Technological developments can always really surprise us. We wrote about a number of high-tech devices that are changing the methods of art creation and art perception. For example, Israeli company Artbit has been developing an application that can identify artworks. Re+Public has developed an application that transforms advertisements and commercials into works of art. There is a serious question being posed whether all museums will transform into digital once? But, an Estonian start-up is going even further. It is working on a new wireless wall printer that works with spray cans and transfers images from smartphone to walls. The printer is entitled SprayPrinter and a question can be posed: Will SprayPrint affect street art practice?
SprayPrint works with spray cans and transfers images from smartphone to walls. The printer is made up of two modules: print module and camera module. The print module (printer) is a device that is moved by hand to spray paint on the wall. The camera module is the smartphone, which tracks the position of the printer. SprayPrinter mobile app breaks an image down into pixels, calculates their exact position and tells the printer exactly when to open the valve. The result is an image that is printed on the wall one pixel at a time. The application controls printing of the pixels on the wall, avoiding repeated layers and identifying any missing pixels. It was inspired from a modern car engine and the Nintendo Wii console. As the inventor Mihkel Joala explains: Engines nowadays use extremely fast valves to spray fuel to combustion chamber, I realized I can use them to shoot paint with pinpoint accuracy. SprayPrinter has won Estonian prototyping contest Prototron and featured at Tech Crunch Disrupt in London among hundreds of start-ups where it managed to play up to ten most disruptive products. Due to great performance in London, SprayPrinter participates at San Francisco Crunchies in February.
So, the big question is: Will the invention of the SprayPrint change the street art? Even though it’s not fully automatic (you have to move the printer with your own hand), it brings up new questions of making art with a help of a machine. Many feel that it's spoiling the concept of wall art while the other have different opinion and believe it brings new opportunities worth to experiment (it was even difficult for the world of art to accept photography when it first emerged). Whatever the impression is, it’s undoubtedly a new futuristic way of seeing wall art and gives people more possibilities to change their own environment. The Estonian start-up have contacted different experiments with graffiti writers and street artists how they accept the idea of sprayprinting.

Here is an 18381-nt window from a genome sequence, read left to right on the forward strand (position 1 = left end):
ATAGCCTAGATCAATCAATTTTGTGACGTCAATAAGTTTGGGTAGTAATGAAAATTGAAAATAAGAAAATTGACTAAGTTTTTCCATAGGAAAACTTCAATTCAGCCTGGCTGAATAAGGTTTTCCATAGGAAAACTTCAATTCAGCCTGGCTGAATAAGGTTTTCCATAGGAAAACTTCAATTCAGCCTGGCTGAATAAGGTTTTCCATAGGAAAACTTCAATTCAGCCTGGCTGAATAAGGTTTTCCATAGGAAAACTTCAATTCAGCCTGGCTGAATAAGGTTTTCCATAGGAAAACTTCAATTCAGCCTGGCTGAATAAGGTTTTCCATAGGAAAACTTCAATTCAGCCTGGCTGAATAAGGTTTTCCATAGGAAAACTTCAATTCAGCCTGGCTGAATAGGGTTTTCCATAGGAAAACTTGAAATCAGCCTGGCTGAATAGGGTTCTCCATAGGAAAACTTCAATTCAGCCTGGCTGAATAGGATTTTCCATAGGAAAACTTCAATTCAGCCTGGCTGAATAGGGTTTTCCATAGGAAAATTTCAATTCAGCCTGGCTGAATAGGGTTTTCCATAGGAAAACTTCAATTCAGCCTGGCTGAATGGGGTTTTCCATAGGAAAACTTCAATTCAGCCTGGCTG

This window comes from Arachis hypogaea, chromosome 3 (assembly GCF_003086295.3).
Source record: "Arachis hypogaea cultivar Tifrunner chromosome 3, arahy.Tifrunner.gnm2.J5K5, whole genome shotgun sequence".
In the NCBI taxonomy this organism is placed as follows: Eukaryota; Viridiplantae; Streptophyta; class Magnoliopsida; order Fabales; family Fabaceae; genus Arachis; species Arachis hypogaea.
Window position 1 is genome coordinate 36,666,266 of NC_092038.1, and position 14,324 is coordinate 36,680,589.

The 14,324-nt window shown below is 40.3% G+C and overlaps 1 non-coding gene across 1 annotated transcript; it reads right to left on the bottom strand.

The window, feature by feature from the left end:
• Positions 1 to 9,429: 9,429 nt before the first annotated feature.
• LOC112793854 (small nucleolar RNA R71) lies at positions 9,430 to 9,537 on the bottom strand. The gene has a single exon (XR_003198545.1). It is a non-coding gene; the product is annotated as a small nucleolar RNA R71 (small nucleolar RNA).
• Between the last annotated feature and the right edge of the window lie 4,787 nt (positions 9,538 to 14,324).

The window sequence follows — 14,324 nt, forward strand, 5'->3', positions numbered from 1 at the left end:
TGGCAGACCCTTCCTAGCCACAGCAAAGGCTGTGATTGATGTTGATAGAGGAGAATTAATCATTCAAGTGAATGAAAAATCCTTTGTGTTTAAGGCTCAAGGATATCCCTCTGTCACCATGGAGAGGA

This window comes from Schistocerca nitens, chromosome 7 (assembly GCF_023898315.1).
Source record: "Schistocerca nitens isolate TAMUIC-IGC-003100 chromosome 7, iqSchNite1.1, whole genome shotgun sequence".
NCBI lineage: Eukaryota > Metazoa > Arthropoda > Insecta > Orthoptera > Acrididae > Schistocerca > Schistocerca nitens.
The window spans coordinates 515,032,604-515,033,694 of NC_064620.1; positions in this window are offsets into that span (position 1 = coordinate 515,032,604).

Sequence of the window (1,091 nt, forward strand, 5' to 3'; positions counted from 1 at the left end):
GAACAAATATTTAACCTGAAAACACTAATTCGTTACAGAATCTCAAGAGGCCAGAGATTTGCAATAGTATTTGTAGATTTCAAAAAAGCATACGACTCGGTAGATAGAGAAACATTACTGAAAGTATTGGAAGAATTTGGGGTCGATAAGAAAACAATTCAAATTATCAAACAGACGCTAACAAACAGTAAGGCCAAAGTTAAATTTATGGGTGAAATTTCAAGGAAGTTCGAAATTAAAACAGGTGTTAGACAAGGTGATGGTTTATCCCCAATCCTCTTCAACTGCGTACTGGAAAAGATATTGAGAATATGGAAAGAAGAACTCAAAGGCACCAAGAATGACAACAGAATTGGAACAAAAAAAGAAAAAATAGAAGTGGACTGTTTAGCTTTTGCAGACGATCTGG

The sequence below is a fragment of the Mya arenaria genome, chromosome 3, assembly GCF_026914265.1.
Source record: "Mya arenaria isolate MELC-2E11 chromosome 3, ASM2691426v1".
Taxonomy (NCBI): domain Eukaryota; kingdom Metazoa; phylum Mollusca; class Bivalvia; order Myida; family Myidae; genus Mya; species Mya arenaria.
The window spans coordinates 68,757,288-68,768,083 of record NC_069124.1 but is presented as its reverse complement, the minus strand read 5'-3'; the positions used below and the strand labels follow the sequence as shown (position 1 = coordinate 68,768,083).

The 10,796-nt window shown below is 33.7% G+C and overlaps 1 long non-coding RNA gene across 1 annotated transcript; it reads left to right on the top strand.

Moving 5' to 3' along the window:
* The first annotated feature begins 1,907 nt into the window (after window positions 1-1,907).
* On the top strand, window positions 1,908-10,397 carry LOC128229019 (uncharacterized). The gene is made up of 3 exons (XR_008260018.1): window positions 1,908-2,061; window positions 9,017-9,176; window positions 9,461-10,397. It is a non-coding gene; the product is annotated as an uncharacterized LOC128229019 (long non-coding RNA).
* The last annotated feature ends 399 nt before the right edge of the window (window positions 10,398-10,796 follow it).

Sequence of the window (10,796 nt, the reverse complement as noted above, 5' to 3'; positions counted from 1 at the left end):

So, one the most infamous street artists in Estonia, Edward von Lõngus, tried the SprayPrint. As he explains: When SprayPrinter team offered me to try out their latest invention, I chose the self portrait of Vincent van Gogh as a tribute to the old masters. Impressionism was the first step towards unlocking the secrets of pixel imaging, the key element in modern visual communication. The auto portrait of Vincent is a futu-retro painting where old styles meet new technologies creating the realm of digital impressionism.
Do you want to try SprayPrinter? It can be pre-ordered through Indiegogo crowdfunding platform until 17th of February – igg.me/at/sprayprinter
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Featured Images: SprayPrinter. All Images courtesy of SprayPrinter.